The film will be screened at our Festival next month as part of our reflections on 175 years since Black ’47. There will also be contributions from John, and from academics Professor Breandán Mac Suibhne, Professor Melissa Fegan and Dr Charles Read. There are a few in-person tickets still available and live-stream tickets too – buy them here.

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West Cork, Dublin & Offaly histories

Pictured above is a new book – Stories of the Revolution – written by Terri Kearney and Margaret Murphy of the Skibbereen Heritage Centre which we can highly recommend. It features stories of the 1916-1923 period as collated by hundreds of primary school pupils across West Cork. Terri spoke about the project which was the inspiration for the book at our 2018 Festival.

Keeping the focus on West Cork, for Heritage Week 2022 at the end of last month, Dúchas Clonakilty Heritage put together this interesting film on the history of Timoleague.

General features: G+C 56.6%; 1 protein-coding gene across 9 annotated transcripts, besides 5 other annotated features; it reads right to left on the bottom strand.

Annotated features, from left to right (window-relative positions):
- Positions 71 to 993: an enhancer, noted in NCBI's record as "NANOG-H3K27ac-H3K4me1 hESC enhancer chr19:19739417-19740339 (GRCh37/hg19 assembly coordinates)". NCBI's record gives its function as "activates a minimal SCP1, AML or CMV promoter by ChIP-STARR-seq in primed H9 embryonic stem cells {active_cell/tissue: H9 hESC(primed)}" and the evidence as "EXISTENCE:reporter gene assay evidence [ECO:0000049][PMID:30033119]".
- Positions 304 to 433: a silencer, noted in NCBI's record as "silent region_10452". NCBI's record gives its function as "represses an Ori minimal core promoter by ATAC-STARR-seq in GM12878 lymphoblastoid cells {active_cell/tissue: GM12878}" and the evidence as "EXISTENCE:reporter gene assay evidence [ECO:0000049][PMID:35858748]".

Still West Cork related, there has been a huge amount of coverage of the centenary of the killing of one of its most famous sons on 22 August 1922. Of the many articles on Michael Collins and his death this on RTE Brainstorm was one of the most visual. It includes the famous portrait of him in death by his friend Sir John Lavery pictured below..

Love of Ireland (Michael Collins) by Sir John Lavery, 1922
© Hugh Lane Gallery. Lady Lavery Memorial Bequest through Sir John Lavery, 1935

The Dublin Festival of History has announced its programme (26 September – 16 October) with over 130 events and some fanastic speakers.

And finally a fascinating piece here from the Offaly History blog on the discovery of a portrait of the Brontes in Hill House in Banagher in 1914.

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Press coverage for our 2022 Festival

There was extensive coverage in the Irish Times on our discussions around the Famine here and here and on our Sunday talks about the 1922 Bandon Valley killings here

The Examiner picked up on the Taoiseach’s comments here and Jude Webber in the Financial Times covered our discussions on the Famine here (may be pay-walled). We were also featured in The Tablet on the same topic.

Our Festival concert, and its creator Jessie Kennedy, was featured in the press too in the Southern Star here.

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2022 Festival Images

An Taoiseach Micheál Martin with Festival founders Simon & Victoria Kingston
An Taoiseach taking part in our afternoon of discussion to mark 175 years since Black ’47